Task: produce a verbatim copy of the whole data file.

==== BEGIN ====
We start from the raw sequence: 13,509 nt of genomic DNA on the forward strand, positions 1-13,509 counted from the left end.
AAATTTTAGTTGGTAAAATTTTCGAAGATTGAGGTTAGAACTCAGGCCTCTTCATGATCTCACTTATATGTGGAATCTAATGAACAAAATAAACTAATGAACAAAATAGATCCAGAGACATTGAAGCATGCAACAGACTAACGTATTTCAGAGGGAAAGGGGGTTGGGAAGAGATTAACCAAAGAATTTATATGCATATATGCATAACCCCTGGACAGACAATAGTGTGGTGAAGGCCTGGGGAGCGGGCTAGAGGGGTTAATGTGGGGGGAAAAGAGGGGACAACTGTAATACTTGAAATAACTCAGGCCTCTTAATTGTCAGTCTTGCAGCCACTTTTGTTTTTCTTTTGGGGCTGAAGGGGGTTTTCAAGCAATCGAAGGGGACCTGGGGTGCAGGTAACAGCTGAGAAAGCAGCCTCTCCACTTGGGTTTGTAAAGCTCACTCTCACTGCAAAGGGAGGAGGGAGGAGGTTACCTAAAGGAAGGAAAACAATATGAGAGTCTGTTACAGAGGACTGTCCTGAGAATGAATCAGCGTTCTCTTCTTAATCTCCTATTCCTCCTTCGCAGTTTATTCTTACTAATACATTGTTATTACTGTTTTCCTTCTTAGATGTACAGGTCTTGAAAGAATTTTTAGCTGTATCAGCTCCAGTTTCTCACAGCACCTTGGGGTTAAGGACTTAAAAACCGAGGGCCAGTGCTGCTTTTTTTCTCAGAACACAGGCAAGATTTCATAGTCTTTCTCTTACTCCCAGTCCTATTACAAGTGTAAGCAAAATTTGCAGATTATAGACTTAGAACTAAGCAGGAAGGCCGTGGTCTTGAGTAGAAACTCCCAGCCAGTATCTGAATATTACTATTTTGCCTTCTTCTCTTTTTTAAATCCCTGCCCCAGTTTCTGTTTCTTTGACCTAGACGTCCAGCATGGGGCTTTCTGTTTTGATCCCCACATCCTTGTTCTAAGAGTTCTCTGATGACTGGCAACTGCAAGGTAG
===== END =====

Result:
We start from the raw sequence: 13,509 nt of genomic DNA on the forward strand, positions 1-13,509 counted from the left end.
AAATTTTAGTTGGTAAAATTTTCGAAGATTGAGGTTAGAACTCAGGCCTCTTCATGATCTCACTTATATGTGGAATCTAATGAACAAAATAAACTAATGAACAAAATAGATCCAGAGACATTGAAGCATGCAACAGACTAACGTATTTCAGAGGGAAAGGGGGTTGGGAAGAGATTAACCAAAGAATTTATATGCATATATGCATAACCCCTGGACAGACAATAGTGTGGTGAAGGCCTGGGGAGCGGGCTAGAGGGGTTAATGTGGGGGGAAAAGAGGGGACAACTGTAATACTTGAAATAACTCAGGCCTCTTAATTGTCAGTCTTGCAGCCACTTTTGTTTTTCTTTTGGGGCTGAAGGGGGTTTTCAAGCAATCGAAGGGGACCTGGGGTGCAGGTAACAGCTGAGAAAGCAGCCTCTCCACTTGGGTTTGTAAAGCTCACTCTCACTGCAAAGGGAGGAGGGAGGAGGTTACCTAAAGGAAGGAAAACAATATGAGAGTCTGTTACAGAGGACTGTCCTGAGAATGAATCAGCGTTCTCTTCTTAATCTCCTATTCCTCCTTCGCAGTTTATTCTTACTAATACATTGTTATTACTGTTTTCCTTCTTAGATGTACAGGTCTTGAAAGAATTTTTAGCTGTATCAGCTCCAGTTTCTCACAGCACCTTGGGGTTAAGGACTTAAAAACCGAGGGCCAGTGCTGCTTTTTTTCTCAGAACACAGGCAAGATTTCATAGTCTTTCTCTTACTCCCAGTCCTATTACAAGTGTAAGCAAAATTTGCAGATTATAGACTTAGAACTAAGCAGGAAGGCCGTGGTCTTGAGTAGAAACTCCCAGCCAGTATCTGAATATTACTATTTTGCCTTCTTCTCTTTTTTAAATCCCTGCCCCAGTTTCTGTTTCTTTGACCTAGACGTCCAGCATGGGGCTTTCTGTTTTGATCCCCACATCCTTGTTCTAAGAGTTCTCTGATGACTGGCAACTGCAAGGTAG